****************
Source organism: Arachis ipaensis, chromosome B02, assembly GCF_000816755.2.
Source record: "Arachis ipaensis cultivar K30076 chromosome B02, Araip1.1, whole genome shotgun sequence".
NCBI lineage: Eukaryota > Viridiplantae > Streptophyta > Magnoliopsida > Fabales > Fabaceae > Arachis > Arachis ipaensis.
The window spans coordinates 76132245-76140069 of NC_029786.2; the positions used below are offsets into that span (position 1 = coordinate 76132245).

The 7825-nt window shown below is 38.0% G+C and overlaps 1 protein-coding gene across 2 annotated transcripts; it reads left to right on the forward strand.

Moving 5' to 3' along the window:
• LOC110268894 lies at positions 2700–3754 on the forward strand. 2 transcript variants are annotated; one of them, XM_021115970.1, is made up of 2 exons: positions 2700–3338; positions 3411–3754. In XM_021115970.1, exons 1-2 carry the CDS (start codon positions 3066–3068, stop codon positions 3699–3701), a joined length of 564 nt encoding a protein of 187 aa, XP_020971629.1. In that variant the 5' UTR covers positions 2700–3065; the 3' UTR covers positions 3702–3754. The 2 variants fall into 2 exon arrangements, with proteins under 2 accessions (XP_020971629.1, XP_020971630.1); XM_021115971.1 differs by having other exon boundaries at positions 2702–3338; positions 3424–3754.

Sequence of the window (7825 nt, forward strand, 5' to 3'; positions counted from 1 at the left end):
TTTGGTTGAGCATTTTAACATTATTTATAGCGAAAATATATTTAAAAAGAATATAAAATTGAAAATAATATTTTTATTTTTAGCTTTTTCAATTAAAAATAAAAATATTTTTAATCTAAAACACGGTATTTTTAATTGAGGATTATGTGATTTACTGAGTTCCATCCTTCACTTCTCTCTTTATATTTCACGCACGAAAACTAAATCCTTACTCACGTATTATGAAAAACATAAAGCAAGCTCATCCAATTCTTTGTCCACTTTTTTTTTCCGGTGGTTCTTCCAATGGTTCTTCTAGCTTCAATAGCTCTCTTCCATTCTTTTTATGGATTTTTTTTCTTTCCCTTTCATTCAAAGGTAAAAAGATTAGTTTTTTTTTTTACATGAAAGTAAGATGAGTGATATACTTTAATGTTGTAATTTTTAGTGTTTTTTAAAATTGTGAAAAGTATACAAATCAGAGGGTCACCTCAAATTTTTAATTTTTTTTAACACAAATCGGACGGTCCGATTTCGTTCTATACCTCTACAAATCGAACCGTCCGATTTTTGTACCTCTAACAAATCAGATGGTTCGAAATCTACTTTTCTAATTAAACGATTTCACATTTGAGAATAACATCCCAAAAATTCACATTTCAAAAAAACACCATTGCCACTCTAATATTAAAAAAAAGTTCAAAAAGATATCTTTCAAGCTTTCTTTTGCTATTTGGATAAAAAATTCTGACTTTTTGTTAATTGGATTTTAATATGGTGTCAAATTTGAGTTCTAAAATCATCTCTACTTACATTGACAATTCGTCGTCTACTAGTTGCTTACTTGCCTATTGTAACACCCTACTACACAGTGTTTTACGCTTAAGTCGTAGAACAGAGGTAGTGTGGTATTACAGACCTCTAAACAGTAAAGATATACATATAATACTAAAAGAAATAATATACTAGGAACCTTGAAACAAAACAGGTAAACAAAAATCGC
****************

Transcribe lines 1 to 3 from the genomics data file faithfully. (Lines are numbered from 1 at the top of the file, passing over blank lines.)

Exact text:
Source organism: Arachis ipaensis, chromosome B02, assembly GCF_000816755.2.
Source record: "Arachis ipaensis cultivar K30076 chromosome B02, Araip1.1, whole genome shotgun sequence".
NCBI lineage: Eukaryota > Viridiplantae > Streptophyta > Magnoliopsida > Fabales > Fabaceae > Arachis > Arachis ipaensis.